Which brings me to the topic of my upcoming instax sale, which I’m doing to help fund upcoming trips to NYC and Hawaii.  I’ve got images of some of the best indie models out there, including

Ana Corbi

Thumbelina

Mosh

McKenzie Eckels

Devi

Cacia Zoo

Anastasia Arteyeva

Sierra McKenzie

Hailey J

Kacie Marie

Alysha Nett

Hattie Watson

Lacheln

Glass Olive

Kaila Stone

..and some others which I’ve put on sale before.  BUT!  Now I’m able to do some SPECIAL REQUESTS!  Basically any image shot with any model can be made into a specialty square instax.  I don’t mass produce these things so no worries about getting “just another print.”  Instant film is still a singular art artifact that doesn’t take up a ton of space or cost a lot of money and it’s a great way to have some keepsake of your favorite model!

Sale starts April 1st, and by all means send me any requests!  Prints will be made upon purchase.

Here’s the sale prices:

1-5 instax: $10 each

6 for $50

10 for $75

FREE shipping in the US.  Images forthcoming but get in touch at info@primordialcreative.com if you have any questions/ requests and do check out my Patreon where all my full uncensored model sets and tutorials hang out!

Jessie Through The Years- a Patreon Model Set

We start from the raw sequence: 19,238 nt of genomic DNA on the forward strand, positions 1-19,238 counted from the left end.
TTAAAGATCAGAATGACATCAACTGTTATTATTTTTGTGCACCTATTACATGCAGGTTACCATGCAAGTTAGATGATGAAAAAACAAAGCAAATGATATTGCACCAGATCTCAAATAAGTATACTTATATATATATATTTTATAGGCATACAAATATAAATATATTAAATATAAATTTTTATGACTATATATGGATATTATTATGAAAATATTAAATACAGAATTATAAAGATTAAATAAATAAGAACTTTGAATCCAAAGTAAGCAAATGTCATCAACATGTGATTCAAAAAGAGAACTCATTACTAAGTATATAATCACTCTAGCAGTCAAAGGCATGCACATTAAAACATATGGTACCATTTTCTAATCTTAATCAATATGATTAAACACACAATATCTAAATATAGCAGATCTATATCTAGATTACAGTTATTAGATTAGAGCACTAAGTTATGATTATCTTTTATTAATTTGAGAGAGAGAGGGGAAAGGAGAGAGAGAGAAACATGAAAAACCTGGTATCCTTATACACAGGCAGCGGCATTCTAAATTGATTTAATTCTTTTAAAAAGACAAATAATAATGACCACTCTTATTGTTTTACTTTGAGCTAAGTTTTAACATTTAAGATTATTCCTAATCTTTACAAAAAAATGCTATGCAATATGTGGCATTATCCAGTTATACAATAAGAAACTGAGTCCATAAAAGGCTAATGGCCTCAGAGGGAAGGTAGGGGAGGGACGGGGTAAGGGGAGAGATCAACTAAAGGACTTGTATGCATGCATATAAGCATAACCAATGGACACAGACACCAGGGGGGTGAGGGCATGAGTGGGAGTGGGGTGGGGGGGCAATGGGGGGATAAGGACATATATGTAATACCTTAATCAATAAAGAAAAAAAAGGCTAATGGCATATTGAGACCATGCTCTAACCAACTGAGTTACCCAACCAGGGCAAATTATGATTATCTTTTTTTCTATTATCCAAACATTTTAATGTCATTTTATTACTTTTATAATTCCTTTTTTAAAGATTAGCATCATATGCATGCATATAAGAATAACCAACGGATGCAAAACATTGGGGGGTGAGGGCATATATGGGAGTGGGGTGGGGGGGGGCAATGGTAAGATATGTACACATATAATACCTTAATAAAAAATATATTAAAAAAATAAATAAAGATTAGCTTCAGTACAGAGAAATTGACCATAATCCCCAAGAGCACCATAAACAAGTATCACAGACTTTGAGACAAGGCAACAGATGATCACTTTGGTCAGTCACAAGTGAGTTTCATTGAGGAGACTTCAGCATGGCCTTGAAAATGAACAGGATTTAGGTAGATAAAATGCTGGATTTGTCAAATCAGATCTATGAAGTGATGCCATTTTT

This week’s Patreon set is work with Jessie, a local model I’ve shot with for nearly 10 years!

When I got into model photography, it was after a decade of shooting other things and deciding it would be a good thing to have a few consistent subjects to follow over a longer period of time.  Jessie is someone who I’ve now shot over 8 years, and these are a selection of a few images during that time- a cool representation how both she and I have changed.

Twice monthly non-nude model sets are available at the $1 pledge level, with an explainer video on how it was shot!

 

So Long Studio

DSCF1342(Starting with an image of my daughter Maggie at Venice Beach, no studio needed!)

I’m writing this in the final few days of cleaning out my studio and moving everything back to my house.  It’s been a year since I had 24 hr access to a shared space in a fashion house startup in Tempe and I thought I would share some of the ups and downs, what I thought I would get out of it and the reality.